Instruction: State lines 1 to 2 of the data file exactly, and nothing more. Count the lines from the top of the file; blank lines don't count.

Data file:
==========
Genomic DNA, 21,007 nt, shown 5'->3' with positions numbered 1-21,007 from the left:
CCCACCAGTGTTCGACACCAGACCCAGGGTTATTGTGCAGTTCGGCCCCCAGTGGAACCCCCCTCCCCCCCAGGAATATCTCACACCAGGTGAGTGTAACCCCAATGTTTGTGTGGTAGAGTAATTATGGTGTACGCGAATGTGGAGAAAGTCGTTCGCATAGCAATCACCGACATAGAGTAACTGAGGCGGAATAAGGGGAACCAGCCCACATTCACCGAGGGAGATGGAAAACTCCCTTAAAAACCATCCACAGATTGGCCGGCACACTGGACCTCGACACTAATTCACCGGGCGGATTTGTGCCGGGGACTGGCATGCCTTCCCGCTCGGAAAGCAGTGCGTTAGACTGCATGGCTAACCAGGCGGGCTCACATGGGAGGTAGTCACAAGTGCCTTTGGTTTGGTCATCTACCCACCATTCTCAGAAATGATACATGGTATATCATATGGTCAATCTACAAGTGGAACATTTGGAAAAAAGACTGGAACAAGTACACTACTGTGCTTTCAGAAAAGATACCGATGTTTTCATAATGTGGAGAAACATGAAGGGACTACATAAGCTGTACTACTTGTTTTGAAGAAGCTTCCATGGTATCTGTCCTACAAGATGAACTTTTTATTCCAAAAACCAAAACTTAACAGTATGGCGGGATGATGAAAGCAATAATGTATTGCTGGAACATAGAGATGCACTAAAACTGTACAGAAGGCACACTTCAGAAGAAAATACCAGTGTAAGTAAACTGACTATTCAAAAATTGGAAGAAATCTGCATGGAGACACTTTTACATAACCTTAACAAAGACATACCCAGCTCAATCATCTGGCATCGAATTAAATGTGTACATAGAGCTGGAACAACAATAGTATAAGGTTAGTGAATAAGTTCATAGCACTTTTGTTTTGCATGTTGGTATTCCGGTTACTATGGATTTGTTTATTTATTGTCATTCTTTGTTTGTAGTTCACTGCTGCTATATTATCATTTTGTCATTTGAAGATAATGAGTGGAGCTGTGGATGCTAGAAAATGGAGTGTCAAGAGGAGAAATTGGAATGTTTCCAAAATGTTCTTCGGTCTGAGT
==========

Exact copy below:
Genomic DNA, 21,007 nt, shown 5'->3' with positions numbered 1-21,007 from the left:
CCCACCAGTGTTCGACACCAGACCCAGGGTTATTGTGCAGTTCGGCCCCCAGTGGAACCCCCCTCCCCCCCAGGAATATCTCACACCAGGTGAGTGTAACCCCAATGTTTGTGTGGTAGAGTAATTATGGTGTACGCGAATGTGGAGAAAGTCGTTCGCATAGCAATCACCGACATAGAGTAACTGAGGCGGAATAAGGGGAACCAGCCCACATTCACCGAGGGAGATGGAAAACTCCCTTAAAAACCATCCACAGATTGGCCGGCACACTGGACCTCGACACTAATTCACCGGGCGGATTTGTGCCGGGGACTGGCATGCCTTCCCGCTCGGAAAGCAGTGCGTTAGACTGCATGGCTAACCAGGCGGGCTCACATGGGAGGTAGTCACAAGTGCCTTTGGTTTGGTCATCTACCCACCATTCTCAGAAATGATACATGGTATATCATATGGTCAATCTACAAGTGGAACATTTGGAAAAAAGACTGGAACAAGTACACTACTGTGCTTTCAGAAAAGATACCGATGTTTTCATAATGTGGAGAAACATGAAGGGACTACATAAGCTGTACTACTTGTTTTGAAGAAGCTTCCATGGTATCTGTCCTACAAGATGAACTTTTTATTCCAAAAACCAAAACTTAACAGTATGGCGGGATGATGAAAGCAATAATGTATTGCTGGAACATAGAGATGCACTAAAACTGTACAGAAGGCACACTTCAGAAGAAAATACCAGTGTAAGTAAACTGACTATTCAAAAATTGGAAGAAATCTGCATGGAGACACTTTTACATAACCTTAACAAAGACATACCCAGCTCAATCATCTGGCATCGAATTAAATGTGTACATAGAGCTGGAACAACAATAGTATAAGGTTAGTGAATAAGTTCATAGCACTTTTGTTTTGCATGTTGGTATTCCGGTTACTATGGATTTGTTTATTTATTGTCATTCTTTGTTTGTAGTTCACTGCTGCTATATTATCATTTTGTCATTTGAAGATAATGAGTGGAGCTGTGGATGCTAGAAAATGGAGTGTCAAGAGGAGAAATTGGAATGTTTCCAAAATGTTCTTCGGTCTGAGT